There are many natural substances said to be aphrodisiacs—oysters, ginseng, and dark chocolate, to name a few. But it’s possible cannabis will soon become synonymous with lifting the libido as well.
While studies are scarce due to legal barriers over the past several decades, “We’re in the preliminary stage of observing the phenomenon. We need to move on to explain why or how this is happening,” says Rany Shamloul, a clinical researcher at The Ottawa Hospital to the Globe and Mail.
When all the elements are there, it’s not about being high. It’s about being connected."
What we do know is that many women can experience anxiety and stress around sex, particularly if they've been victims of sexual violence. The ability to relax the body and the mind and be in the moment can make all the difference to someone who feels disconnected in bed. And while a nice glass of wine could loosen you up just as well (and might currently be more socially acceptable), many are beginning to question how "mommy drinking culture” normalizes alcoholism in women when the risks of alcohol consumption are greater for women than for men.
Symptoms of sexual anxiety can range from difficulty getting aroused, to a significant decrease in sex drive. "I just couldn't concentrate when it was happening," says Katherine, 31. "My mind was always whirring, and I couldn't relax and get into it. "That inability to find a sense of ease led Katherine to an inability to orgasm during any kind of sexual play.
When she and her boyfriend started using cannabis before sex, however, she found she was able to loosen up like never before. "It was a whole new sensation," she says. "I was feeling things I'd never felt before, probably because I wasn't distracted by thoughts about my body, or dumb things like my to-do list that is always in the back of my head."
Leaning into those new sensations produced orgasms for Katherine and, she says, brought her and her boyfriend closer together. “We don’t use [cannabis] every time,” she says, “but it is a great way for us to explore new things as a couple.”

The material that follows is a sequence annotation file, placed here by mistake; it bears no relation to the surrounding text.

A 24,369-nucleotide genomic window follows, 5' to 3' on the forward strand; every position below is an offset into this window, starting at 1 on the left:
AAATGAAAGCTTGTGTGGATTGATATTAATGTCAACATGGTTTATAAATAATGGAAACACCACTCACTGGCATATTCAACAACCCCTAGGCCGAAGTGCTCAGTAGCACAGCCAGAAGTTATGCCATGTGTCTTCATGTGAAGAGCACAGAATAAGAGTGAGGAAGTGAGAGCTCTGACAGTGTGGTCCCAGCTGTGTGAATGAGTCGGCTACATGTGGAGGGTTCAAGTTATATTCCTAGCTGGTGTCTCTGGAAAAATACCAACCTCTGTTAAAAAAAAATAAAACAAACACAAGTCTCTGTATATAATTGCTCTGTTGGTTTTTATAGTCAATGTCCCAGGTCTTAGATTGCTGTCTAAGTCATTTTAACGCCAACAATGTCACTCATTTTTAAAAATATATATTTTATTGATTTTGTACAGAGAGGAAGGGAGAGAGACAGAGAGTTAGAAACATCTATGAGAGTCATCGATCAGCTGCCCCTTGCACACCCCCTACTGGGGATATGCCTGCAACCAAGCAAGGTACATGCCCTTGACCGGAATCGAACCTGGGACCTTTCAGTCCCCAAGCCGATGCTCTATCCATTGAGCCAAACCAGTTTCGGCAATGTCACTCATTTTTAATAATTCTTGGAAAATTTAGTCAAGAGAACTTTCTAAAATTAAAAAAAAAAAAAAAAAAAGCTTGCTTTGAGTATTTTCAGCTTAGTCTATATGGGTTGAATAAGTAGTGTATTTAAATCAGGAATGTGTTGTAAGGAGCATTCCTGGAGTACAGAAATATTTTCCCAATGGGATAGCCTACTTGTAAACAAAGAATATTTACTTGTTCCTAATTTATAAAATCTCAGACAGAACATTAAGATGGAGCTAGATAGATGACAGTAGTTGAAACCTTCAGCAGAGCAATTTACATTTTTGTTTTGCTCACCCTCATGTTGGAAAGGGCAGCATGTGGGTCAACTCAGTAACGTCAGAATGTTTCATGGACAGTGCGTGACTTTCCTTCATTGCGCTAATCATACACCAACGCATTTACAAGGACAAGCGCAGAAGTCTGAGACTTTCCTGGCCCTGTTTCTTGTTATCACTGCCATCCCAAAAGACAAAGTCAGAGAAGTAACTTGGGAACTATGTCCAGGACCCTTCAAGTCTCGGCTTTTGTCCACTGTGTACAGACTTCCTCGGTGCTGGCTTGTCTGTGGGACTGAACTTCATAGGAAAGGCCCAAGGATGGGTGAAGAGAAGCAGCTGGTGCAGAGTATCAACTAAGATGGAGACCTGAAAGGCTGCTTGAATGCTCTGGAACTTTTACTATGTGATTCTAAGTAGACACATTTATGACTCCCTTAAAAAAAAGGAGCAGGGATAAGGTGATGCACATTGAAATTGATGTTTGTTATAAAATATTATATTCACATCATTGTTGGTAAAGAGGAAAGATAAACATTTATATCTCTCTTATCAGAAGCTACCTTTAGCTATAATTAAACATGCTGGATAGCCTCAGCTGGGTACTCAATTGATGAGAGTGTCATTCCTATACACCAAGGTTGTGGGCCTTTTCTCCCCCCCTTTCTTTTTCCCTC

For Shannon, a woman in her late-50s, that feeling of newness is just what she was searching for. Married for 25 years, she read up on women-focused pleasure and was looking for a way to break out of routine and try something different, despite the stigma she grew up with around sexuality.
“This is how we were raised,” she says. “This is the culture we’ve all been brought up in.”
To escape those stricter norms, Shannon began vaporizing—her husband doesn’t use cannabis—and found that she relaxed and felt excited about sex again.
It wasn't all easy, though. Shannon had to find the right balance for herself to reap the benefits. "I don't like being stoned," she says. Taking too much, or vaporizing at the wrong time, would cause her to feel other effects than those she desired. Like with any cannabis use, every person's reaction is different, and everyone must find what works for them.
One study from the Journal of Sexual Medicine found "A positive association between [cannabis] use and sexual frequency is seen in men and women across all demographic groups. "So the integration of cannabis into your sex life might result in sex more often, and hopefully more connected, better sex at that.
Like sex, cannabis use is all about what feels good and right for you, so finding a partner you trust is just as important as finding the right strain.
“When all the elements are there, though,” says Katherine, “it’s not about being high. It’s about being connected.”